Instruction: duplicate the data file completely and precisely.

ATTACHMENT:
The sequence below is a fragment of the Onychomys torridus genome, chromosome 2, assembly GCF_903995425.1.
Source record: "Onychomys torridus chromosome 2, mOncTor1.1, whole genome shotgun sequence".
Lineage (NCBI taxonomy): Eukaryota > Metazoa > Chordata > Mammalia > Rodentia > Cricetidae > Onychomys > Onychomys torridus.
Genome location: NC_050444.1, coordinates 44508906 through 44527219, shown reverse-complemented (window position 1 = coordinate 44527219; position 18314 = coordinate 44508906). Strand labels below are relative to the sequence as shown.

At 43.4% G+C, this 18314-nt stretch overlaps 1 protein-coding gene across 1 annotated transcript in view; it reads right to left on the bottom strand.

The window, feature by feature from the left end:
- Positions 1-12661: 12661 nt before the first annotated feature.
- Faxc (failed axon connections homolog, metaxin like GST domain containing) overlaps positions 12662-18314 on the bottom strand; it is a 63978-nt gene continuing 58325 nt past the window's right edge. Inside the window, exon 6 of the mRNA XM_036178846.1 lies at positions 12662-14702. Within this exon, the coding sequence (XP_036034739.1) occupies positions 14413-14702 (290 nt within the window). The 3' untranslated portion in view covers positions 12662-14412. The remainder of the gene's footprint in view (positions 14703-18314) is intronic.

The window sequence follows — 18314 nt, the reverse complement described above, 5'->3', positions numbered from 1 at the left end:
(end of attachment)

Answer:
The sequence below is a fragment of the Onychomys torridus genome, chromosome 2, assembly GCF_903995425.1.
Source record: "Onychomys torridus chromosome 2, mOncTor1.1, whole genome shotgun sequence".
Lineage (NCBI taxonomy): Eukaryota > Metazoa > Chordata > Mammalia > Rodentia > Cricetidae > Onychomys > Onychomys torridus.
Genome location: NC_050444.1, coordinates 44508906 through 44527219, shown reverse-complemented (window position 1 = coordinate 44527219; position 18314 = coordinate 44508906). Strand labels below are relative to the sequence as shown.

At 43.4% G+C, this 18314-nt stretch overlaps 1 protein-coding gene across 1 annotated transcript in view; it reads right to left on the bottom strand.

The window, feature by feature from the left end:
- Positions 1-12661: 12661 nt before the first annotated feature.
- Faxc (failed axon connections homolog, metaxin like GST domain containing) overlaps positions 12662-18314 on the bottom strand; it is a 63978-nt gene continuing 58325 nt past the window's right edge. Inside the window, exon 6 of the mRNA XM_036178846.1 lies at positions 12662-14702. Within this exon, the coding sequence (XP_036034739.1) occupies positions 14413-14702 (290 nt within the window). The 3' untranslated portion in view covers positions 12662-14412. The remainder of the gene's footprint in view (positions 14703-18314) is intronic.

The window sequence follows — 18314 nt, the reverse complement described above, 5'->3', positions numbered from 1 at the left end: